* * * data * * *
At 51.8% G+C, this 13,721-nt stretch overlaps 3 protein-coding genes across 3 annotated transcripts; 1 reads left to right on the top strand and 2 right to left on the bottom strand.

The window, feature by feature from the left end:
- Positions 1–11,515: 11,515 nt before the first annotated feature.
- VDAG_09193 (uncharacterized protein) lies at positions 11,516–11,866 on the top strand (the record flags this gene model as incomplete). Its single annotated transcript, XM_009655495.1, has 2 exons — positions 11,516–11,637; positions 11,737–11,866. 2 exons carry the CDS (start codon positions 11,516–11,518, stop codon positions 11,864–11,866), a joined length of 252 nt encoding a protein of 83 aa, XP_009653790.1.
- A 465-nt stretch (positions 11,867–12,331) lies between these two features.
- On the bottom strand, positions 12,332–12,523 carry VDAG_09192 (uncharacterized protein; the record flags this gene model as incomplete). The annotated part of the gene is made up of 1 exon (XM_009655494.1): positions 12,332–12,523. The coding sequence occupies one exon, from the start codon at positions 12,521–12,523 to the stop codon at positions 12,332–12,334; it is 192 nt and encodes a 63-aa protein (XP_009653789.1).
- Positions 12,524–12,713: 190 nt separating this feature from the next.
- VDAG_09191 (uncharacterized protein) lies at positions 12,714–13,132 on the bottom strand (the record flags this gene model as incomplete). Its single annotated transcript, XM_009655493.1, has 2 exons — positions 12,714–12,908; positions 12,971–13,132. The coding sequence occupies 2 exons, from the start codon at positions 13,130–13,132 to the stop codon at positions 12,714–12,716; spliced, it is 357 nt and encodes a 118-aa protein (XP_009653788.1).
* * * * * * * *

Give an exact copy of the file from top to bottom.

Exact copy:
At 51.8% G+C, this 13,721-nt stretch overlaps 3 protein-coding genes across 3 annotated transcripts; 1 reads left to right on the top strand and 2 right to left on the bottom strand.

The window, feature by feature from the left end:
- Positions 1–11,515: 11,515 nt before the first annotated feature.
- VDAG_09193 (uncharacterized protein) lies at positions 11,516–11,866 on the top strand (the record flags this gene model as incomplete). Its single annotated transcript, XM_009655495.1, has 2 exons — positions 11,516–11,637; positions 11,737–11,866. 2 exons carry the CDS (start codon positions 11,516–11,518, stop codon positions 11,864–11,866), a joined length of 252 nt encoding a protein of 83 aa, XP_009653790.1.
- A 465-nt stretch (positions 11,867–12,331) lies between these two features.
- On the bottom strand, positions 12,332–12,523 carry VDAG_09192 (uncharacterized protein; the record flags this gene model as incomplete). The annotated part of the gene is made up of 1 exon (XM_009655494.1): positions 12,332–12,523. The coding sequence occupies one exon, from the start codon at positions 12,521–12,523 to the stop codon at positions 12,332–12,334; it is 192 nt and encodes a 63-aa protein (XP_009653789.1).
- Positions 12,524–12,713: 190 nt separating this feature from the next.
- VDAG_09191 (uncharacterized protein) lies at positions 12,714–13,132 on the bottom strand (the record flags this gene model as incomplete). Its single annotated transcript, XM_009655493.1, has 2 exons — positions 12,714–12,908; positions 12,971–13,132. The coding sequence occupies 2 exons, from the start codon at positions 13,130–13,132 to the stop codon at positions 12,714–12,716; spliced, it is 357 nt and encodes a 118-aa protein (XP_009653788.1).